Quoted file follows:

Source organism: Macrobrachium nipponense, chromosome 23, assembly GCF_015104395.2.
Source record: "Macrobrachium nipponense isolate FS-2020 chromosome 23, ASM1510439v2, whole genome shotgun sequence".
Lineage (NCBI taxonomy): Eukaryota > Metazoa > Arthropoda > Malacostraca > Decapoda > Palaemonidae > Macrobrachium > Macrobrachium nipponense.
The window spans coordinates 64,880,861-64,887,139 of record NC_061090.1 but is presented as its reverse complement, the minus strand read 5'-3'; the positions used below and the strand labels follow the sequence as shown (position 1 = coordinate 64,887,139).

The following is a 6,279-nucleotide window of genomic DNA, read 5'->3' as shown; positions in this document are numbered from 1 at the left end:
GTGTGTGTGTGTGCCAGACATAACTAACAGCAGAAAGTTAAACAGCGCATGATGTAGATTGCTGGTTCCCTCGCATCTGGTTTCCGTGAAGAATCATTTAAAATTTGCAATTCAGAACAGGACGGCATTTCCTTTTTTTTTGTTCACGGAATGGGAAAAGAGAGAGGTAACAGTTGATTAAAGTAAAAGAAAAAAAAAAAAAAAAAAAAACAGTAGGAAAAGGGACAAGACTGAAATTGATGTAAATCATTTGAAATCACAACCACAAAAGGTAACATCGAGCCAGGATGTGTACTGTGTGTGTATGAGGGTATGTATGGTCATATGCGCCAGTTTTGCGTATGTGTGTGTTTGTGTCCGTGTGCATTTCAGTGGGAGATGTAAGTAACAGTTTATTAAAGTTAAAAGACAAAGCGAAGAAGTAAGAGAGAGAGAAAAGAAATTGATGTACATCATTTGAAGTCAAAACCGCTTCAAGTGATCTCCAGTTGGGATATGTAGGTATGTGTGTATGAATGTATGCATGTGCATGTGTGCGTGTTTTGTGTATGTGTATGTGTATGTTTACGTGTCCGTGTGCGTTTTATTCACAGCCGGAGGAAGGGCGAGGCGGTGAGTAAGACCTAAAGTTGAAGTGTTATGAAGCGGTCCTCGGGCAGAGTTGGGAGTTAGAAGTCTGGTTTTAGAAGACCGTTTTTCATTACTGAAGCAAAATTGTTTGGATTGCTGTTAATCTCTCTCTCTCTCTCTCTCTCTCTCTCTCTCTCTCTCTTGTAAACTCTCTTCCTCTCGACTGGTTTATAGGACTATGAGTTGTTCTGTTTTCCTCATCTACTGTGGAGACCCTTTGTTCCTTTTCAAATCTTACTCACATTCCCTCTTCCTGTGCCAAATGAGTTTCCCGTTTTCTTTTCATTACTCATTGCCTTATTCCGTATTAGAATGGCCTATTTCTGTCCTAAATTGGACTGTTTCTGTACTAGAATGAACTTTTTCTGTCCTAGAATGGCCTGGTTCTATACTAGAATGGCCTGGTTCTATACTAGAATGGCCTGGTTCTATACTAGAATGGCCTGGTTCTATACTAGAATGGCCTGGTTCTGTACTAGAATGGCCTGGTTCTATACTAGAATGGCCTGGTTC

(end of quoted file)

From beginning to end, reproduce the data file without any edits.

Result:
Source organism: Macrobrachium nipponense, chromosome 23, assembly GCF_015104395.2.
Source record: "Macrobrachium nipponense isolate FS-2020 chromosome 23, ASM1510439v2, whole genome shotgun sequence".
Lineage (NCBI taxonomy): Eukaryota > Metazoa > Arthropoda > Malacostraca > Decapoda > Palaemonidae > Macrobrachium > Macrobrachium nipponense.
The window spans coordinates 64,880,861-64,887,139 of record NC_061090.1 but is presented as its reverse complement, the minus strand read 5'-3'; the positions used below and the strand labels follow the sequence as shown (position 1 = coordinate 64,887,139).

The following is a 6,279-nucleotide window of genomic DNA, read 5'->3' as shown; positions in this document are numbered from 1 at the left end:
GTGTGTGTGTGTGCCAGACATAACTAACAGCAGAAAGTTAAACAGCGCATGATGTAGATTGCTGGTTCCCTCGCATCTGGTTTCCGTGAAGAATCATTTAAAATTTGCAATTCAGAACAGGACGGCATTTCCTTTTTTTTTGTTCACGGAATGGGAAAAGAGAGAGGTAACAGTTGATTAAAGTAAAAGAAAAAAAAAAAAAAAAAAAAACAGTAGGAAAAGGGACAAGACTGAAATTGATGTAAATCATTTGAAATCACAACCACAAAAGGTAACATCGAGCCAGGATGTGTACTGTGTGTGTATGAGGGTATGTATGGTCATATGCGCCAGTTTTGCGTATGTGTGTGTTTGTGTCCGTGTGCATTTCAGTGGGAGATGTAAGTAACAGTTTATTAAAGTTAAAAGACAAAGCGAAGAAGTAAGAGAGAGAGAAAAGAAATTGATGTACATCATTTGAAGTCAAAACCGCTTCAAGTGATCTCCAGTTGGGATATGTAGGTATGTGTGTATGAATGTATGCATGTGCATGTGTGCGTGTTTTGTGTATGTGTATGTGTATGTTTACGTGTCCGTGTGCGTTTTATTCACAGCCGGAGGAAGGGCGAGGCGGTGAGTAAGACCTAAAGTTGAAGTGTTATGAAGCGGTCCTCGGGCAGAGTTGGGAGTTAGAAGTCTGGTTTTAGAAGACCGTTTTTCATTACTGAAGCAAAATTGTTTGGATTGCTGTTAATCTCTCTCTCTCTCTCTCTCTCTCTCTCTCTCTCTCTCTTGTAAACTCTCTTCCTCTCGACTGGTTTATAGGACTATGAGTTGTTCTGTTTTCCTCATCTACTGTGGAGACCCTTTGTTCCTTTTCAAATCTTACTCACATTCCCTCTTCCTGTGCCAAATGAGTTTCCCGTTTTCTTTTCATTACTCATTGCCTTATTCCGTATTAGAATGGCCTATTTCTGTCCTAAATTGGACTGTTTCTGTACTAGAATGAACTTTTTCTGTCCTAGAATGGCCTGGTTCTATACTAGAATGGCCTGGTTCTATACTAGAATGGCCTGGTTCTATACTAGAATGGCCTGGTTCTATACTAGAATGGCCTGGTTCTGTACTAGAATGGCCTGGTTCTATACTAGAATGGCCTGGTTC